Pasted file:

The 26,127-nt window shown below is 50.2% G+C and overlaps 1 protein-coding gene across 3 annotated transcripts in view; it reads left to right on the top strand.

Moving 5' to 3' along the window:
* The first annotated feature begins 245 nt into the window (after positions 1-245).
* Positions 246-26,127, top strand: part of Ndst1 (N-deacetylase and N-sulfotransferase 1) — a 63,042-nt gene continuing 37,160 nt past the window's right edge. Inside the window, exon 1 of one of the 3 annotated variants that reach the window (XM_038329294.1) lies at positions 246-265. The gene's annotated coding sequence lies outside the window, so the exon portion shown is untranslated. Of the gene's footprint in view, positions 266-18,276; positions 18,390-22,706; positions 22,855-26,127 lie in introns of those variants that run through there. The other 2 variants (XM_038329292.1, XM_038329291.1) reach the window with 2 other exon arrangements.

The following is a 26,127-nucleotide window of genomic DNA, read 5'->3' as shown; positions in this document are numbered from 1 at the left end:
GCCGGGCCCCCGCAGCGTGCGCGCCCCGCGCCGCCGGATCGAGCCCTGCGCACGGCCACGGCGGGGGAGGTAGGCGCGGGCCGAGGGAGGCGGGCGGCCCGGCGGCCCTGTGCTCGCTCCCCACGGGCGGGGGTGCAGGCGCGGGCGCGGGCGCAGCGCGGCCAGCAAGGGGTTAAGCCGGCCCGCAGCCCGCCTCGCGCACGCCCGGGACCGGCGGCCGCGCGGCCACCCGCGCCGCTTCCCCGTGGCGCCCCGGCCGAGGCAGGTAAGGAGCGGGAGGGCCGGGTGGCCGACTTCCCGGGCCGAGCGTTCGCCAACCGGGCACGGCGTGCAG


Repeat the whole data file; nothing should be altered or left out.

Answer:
The 26,127-nt window shown below is 50.2% G+C and overlaps 1 protein-coding gene across 3 annotated transcripts in view; it reads left to right on the top strand.

Moving 5' to 3' along the window:
* The first annotated feature begins 245 nt into the window (after positions 1-245).
* Positions 246-26,127, top strand: part of Ndst1 (N-deacetylase and N-sulfotransferase 1) — a 63,042-nt gene continuing 37,160 nt past the window's right edge. Inside the window, exon 1 of one of the 3 annotated variants that reach the window (XM_038329294.1) lies at positions 246-265. The gene's annotated coding sequence lies outside the window, so the exon portion shown is untranslated. Of the gene's footprint in view, positions 266-18,276; positions 18,390-22,706; positions 22,855-26,127 lie in introns of those variants that run through there. The other 2 variants (XM_038329292.1, XM_038329291.1) reach the window with 2 other exon arrangements.

The following is a 26,127-nucleotide window of genomic DNA, read 5'->3' as shown; positions in this document are numbered from 1 at the left end:
GCCGGGCCCCCGCAGCGTGCGCGCCCCGCGCCGCCGGATCGAGCCCTGCGCACGGCCACGGCGGGGGAGGTAGGCGCGGGCCGAGGGAGGCGGGCGGCCCGGCGGCCCTGTGCTCGCTCCCCACGGGCGGGGGTGCAGGCGCGGGCGCGGGCGCAGCGCGGCCAGCAAGGGGTTAAGCCGGCCCGCAGCCCGCCTCGCGCACGCCCGGGACCGGCGGCCGCGCGGCCACCCGCGCCGCTTCCCCGTGGCGCCCCGGCCGAGGCAGGTAAGGAGCGGGAGGGCCGGGTGGCCGACTTCCCGGGCCGAGCGTTCGCCAACCGGGCACGGCGTGCAG